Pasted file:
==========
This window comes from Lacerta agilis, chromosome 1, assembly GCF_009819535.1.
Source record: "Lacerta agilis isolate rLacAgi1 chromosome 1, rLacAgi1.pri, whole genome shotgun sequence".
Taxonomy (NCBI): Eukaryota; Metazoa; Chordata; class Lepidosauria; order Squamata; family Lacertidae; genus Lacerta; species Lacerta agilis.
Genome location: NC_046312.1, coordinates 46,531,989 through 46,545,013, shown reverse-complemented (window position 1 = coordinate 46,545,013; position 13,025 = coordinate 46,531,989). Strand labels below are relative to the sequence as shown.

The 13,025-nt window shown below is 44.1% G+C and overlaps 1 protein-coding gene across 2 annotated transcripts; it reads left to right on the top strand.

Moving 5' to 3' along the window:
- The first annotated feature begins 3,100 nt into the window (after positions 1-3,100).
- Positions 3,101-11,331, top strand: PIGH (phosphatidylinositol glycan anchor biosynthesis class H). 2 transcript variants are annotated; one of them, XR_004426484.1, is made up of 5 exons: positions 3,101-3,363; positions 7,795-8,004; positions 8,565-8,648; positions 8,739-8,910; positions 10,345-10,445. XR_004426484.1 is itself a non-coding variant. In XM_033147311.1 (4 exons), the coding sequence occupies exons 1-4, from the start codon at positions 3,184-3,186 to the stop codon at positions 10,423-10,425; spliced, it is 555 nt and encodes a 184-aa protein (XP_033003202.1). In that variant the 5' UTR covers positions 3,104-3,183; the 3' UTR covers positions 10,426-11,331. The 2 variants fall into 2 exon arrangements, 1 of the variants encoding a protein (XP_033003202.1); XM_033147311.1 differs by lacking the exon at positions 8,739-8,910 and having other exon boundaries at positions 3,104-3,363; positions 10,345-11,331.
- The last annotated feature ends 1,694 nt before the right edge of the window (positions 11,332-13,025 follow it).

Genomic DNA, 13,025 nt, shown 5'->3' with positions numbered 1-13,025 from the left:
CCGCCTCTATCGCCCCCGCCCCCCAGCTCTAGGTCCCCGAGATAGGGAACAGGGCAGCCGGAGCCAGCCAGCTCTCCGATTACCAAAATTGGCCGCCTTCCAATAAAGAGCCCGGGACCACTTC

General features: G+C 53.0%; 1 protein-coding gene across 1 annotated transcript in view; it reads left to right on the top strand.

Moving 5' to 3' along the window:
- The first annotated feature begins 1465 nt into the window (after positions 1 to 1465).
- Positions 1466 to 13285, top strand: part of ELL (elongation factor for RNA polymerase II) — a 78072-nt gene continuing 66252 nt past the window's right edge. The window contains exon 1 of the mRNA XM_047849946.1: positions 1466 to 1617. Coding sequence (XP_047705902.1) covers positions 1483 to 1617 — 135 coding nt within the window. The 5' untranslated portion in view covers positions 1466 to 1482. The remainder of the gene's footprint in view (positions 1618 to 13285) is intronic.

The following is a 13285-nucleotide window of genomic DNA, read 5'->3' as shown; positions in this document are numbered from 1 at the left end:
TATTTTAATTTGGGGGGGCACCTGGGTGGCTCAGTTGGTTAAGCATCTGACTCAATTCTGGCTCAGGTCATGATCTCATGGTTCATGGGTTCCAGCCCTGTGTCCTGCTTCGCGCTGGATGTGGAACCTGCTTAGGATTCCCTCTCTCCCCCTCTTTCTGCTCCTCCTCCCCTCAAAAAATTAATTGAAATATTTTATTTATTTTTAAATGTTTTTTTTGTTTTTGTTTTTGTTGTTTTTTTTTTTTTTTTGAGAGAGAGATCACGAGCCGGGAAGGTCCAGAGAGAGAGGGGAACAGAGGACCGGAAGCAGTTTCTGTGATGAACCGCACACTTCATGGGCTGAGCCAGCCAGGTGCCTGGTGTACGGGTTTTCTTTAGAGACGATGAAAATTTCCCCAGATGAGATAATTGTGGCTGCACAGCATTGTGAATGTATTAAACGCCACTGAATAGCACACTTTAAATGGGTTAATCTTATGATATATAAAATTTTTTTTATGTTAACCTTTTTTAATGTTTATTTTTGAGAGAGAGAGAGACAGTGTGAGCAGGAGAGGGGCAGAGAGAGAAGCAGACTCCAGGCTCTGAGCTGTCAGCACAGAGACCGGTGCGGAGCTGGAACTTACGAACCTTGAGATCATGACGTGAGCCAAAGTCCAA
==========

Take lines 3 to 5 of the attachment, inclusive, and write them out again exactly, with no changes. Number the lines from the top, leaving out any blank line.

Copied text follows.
Taxonomy (NCBI): Eukaryota; Metazoa; Chordata; class Lepidosauria; order Squamata; family Lacertidae; genus Lacerta; species Lacerta agilis.
Genome location: NC_046312.1, coordinates 46,531,989 through 46,545,013, shown reverse-complemented (window position 1 = coordinate 46,545,013; position 13,025 = coordinate 46,531,989). Strand labels below are relative to the sequence as shown.

The 13,025-nt window shown below is 44.1% G+C and overlaps 1 protein-coding gene across 2 annotated transcripts; it reads left to right on the top strand.